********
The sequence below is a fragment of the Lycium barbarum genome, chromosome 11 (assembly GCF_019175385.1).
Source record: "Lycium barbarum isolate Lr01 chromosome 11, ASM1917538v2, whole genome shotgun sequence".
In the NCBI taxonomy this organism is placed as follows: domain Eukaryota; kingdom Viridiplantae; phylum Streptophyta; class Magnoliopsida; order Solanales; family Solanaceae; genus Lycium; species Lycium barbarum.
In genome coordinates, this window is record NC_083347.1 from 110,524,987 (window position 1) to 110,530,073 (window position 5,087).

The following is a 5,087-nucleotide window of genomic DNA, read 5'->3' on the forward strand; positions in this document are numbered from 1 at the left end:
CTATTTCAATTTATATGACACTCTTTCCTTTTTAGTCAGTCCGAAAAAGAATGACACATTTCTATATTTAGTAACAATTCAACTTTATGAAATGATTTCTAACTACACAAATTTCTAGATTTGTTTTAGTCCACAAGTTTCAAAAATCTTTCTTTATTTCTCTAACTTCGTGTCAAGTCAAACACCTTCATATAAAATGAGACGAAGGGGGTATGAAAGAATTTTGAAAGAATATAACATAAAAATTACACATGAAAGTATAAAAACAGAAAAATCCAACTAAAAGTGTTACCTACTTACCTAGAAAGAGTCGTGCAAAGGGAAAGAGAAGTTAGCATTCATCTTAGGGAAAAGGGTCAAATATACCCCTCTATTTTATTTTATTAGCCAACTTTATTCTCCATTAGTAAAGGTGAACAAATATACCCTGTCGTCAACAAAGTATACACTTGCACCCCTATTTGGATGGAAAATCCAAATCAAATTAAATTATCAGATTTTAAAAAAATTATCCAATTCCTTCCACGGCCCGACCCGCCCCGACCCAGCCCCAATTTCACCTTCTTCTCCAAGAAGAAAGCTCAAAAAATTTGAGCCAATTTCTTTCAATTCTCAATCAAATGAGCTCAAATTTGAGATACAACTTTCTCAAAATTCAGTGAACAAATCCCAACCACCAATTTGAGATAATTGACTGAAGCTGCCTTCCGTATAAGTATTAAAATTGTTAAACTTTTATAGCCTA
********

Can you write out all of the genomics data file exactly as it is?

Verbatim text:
The sequence below is a fragment of the Lycium barbarum genome, chromosome 11 (assembly GCF_019175385.1).
Source record: "Lycium barbarum isolate Lr01 chromosome 11, ASM1917538v2, whole genome shotgun sequence".
In the NCBI taxonomy this organism is placed as follows: domain Eukaryota; kingdom Viridiplantae; phylum Streptophyta; class Magnoliopsida; order Solanales; family Solanaceae; genus Lycium; species Lycium barbarum.
In genome coordinates, this window is record NC_083347.1 from 110,524,987 (window position 1) to 110,530,073 (window position 5,087).

The following is a 5,087-nucleotide window of genomic DNA, read 5'->3' on the forward strand; positions in this document are numbered from 1 at the left end:
CTATTTCAATTTATATGACACTCTTTCCTTTTTAGTCAGTCCGAAAAAGAATGACACATTTCTATATTTAGTAACAATTCAACTTTATGAAATGATTTCTAACTACACAAATTTCTAGATTTGTTTTAGTCCACAAGTTTCAAAAATCTTTCTTTATTTCTCTAACTTCGTGTCAAGTCAAACACCTTCATATAAAATGAGACGAAGGGGGTATGAAAGAATTTTGAAAGAATATAACATAAAAATTACACATGAAAGTATAAAAACAGAAAAATCCAACTAAAAGTGTTACCTACTTACCTAGAAAGAGTCGTGCAAAGGGAAAGAGAAGTTAGCATTCATCTTAGGGAAAAGGGTCAAATATACCCCTCTATTTTATTTTATTAGCCAACTTTATTCTCCATTAGTAAAGGTGAACAAATATACCCTGTCGTCAACAAAGTATACACTTGCACCCCTATTTGGATGGAAAATCCAAATCAAATTAAATTATCAGATTTTAAAAAAATTATCCAATTCCTTCCACGGCCCGACCCGCCCCGACCCAGCCCCAATTTCACCTTCTTCTCCAAGAAGAAAGCTCAAAAAATTTGAGCCAATTTCTTTCAATTCTCAATCAAATGAGCTCAAATTTGAGATACAACTTTCTCAAAATTCAGTGAACAAATCCCAACCACCAATTTGAGATAATTGACTGAAGCTGCCTTCCGTATAAGTATTAAAATTGTTAAACTTTTATAGCCTA